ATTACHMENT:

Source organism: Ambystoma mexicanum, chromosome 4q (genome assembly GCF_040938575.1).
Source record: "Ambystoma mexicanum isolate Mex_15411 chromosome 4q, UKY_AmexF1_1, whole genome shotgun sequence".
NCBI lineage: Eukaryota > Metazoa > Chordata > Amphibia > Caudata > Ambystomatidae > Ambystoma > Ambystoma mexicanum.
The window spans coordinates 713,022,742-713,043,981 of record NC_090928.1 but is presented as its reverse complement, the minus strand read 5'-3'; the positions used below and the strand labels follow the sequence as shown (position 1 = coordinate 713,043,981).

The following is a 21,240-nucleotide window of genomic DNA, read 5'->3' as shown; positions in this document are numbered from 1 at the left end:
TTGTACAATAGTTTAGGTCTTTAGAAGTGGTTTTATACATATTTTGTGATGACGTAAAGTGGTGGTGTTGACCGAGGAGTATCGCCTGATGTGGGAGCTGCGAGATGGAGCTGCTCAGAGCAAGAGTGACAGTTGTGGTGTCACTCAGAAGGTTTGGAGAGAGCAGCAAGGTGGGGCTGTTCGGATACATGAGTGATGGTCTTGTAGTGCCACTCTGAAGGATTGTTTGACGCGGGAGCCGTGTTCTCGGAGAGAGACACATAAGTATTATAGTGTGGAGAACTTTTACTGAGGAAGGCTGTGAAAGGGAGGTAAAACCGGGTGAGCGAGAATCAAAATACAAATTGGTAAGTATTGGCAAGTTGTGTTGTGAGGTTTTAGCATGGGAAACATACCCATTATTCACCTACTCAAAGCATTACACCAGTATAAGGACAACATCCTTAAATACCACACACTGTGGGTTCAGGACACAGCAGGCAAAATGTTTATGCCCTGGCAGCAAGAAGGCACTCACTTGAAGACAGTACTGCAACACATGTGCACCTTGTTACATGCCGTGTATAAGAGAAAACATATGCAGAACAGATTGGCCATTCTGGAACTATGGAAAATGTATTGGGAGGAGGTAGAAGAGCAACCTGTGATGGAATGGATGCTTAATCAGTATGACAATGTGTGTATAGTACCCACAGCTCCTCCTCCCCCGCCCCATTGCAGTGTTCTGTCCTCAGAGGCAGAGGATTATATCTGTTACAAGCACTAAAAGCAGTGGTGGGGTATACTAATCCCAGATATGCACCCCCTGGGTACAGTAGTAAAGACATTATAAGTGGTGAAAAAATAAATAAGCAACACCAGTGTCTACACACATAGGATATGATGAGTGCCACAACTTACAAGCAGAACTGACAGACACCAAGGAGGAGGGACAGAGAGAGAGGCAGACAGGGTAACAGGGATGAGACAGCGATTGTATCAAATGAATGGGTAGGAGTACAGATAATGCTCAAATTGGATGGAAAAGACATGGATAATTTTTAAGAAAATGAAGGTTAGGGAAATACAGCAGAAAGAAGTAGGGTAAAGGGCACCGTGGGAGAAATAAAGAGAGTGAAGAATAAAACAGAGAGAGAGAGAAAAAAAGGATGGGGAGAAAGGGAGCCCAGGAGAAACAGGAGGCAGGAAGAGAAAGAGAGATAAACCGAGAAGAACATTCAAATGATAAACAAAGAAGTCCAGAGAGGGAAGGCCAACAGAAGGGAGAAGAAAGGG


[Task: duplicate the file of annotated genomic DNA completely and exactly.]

Source organism: Ambystoma mexicanum, chromosome 4q (genome assembly GCF_040938575.1).
Source record: "Ambystoma mexicanum isolate Mex_15411 chromosome 4q, UKY_AmexF1_1, whole genome shotgun sequence".
NCBI lineage: Eukaryota > Metazoa > Chordata > Amphibia > Caudata > Ambystomatidae > Ambystoma > Ambystoma mexicanum.
The window spans coordinates 713,022,742-713,043,981 of record NC_090928.1 but is presented as its reverse complement, the minus strand read 5'-3'; the positions used below and the strand labels follow the sequence as shown (position 1 = coordinate 713,043,981).

The following is a 21,240-nucleotide window of genomic DNA, read 5'->3' as shown; positions in this document are numbered from 1 at the left end:
TTGTACAATAGTTTAGGTCTTTAGAAGTGGTTTTATACATATTTTGTGATGACGTAAAGTGGTGGTGTTGACCGAGGAGTATCGCCTGATGTGGGAGCTGCGAGATGGAGCTGCTCAGAGCAAGAGTGACAGTTGTGGTGTCACTCAGAAGGTTTGGAGAGAGCAGCAAGGTGGGGCTGTTCGGATACATGAGTGATGGTCTTGTAGTGCCACTCTGAAGGATTGTTTGACGCGGGAGCCGTGTTCTCGGAGAGAGACACATAAGTATTATAGTGTGGAGAACTTTTACTGAGGAAGGCTGTGAAAGGGAGGTAAAACCGGGTGAGCGAGAATCAAAATACAAATTGGTAAGTATTGGCAAGTTGTGTTGTGAGGTTTTAGCATGGGAAACATACCCATTATTCACCTACTCAAAGCATTACACCAGTATAAGGACAACATCCTTAAATACCACACACTGTGGGTTCAGGACACAGCAGGCAAAATGTTTATGCCCTGGCAGCAAGAAGGCACTCACTTGAAGACAGTACTGCAACACATGTGCACCTTGTTACATGCCGTGTATAAGAGAAAACATATGCAGAACAGATTGGCCATTCTGGAACTATGGAAAATGTATTGGGAGGAGGTAGAAGAGCAACCTGTGATGGAATGGATGCTTAATCAGTATGACAATGTGTGTATAGTACCCACAGCTCCTCCTCCCCCGCCCCATTGCAGTGTTCTGTCCTCAGAGGCAGAGGATTATATCTGTTACAAGCACTAAAAGCAGTGGTGGGGTATACTAATCCCAGATATGCACCCCCTGGGTACAGTAGTAAAGACATTATAAGTGGTGAAAAAATAAATAAGCAACACCAGTGTCTACACACATAGGATATGATGAGTGCCACAACTTACAAGCAGAACTGACAGACACCAAGGAGGAGGGACAGAGAGAGAGGCAGACAGGGTAACAGGGATGAGACAGCGATTGTATCAAATGAATGGGTAGGAGTACAGATAATGCTCAAATTGGATGGAAAAGACATGGATAATTTTTAAGAAAATGAAGGTTAGGGAAATACAGCAGAAAGAAGTAGGGTAAAGGGCACCGTGGGAGAAATAAAGAGAGTGAAGAATAAAACAGAGAGAGAGAGAAAAAAAGGATGGGGAGAAAGGGAGCCCAGGAGAAACAGGAGGCAGGAAGAGAAAGAGAGATAAACCGAGAAGAACATTCAAATGATAAACAAAGAAGTCCAGAGAGGGAAGGCCAACAGAAGGGAGAAGAAAGGG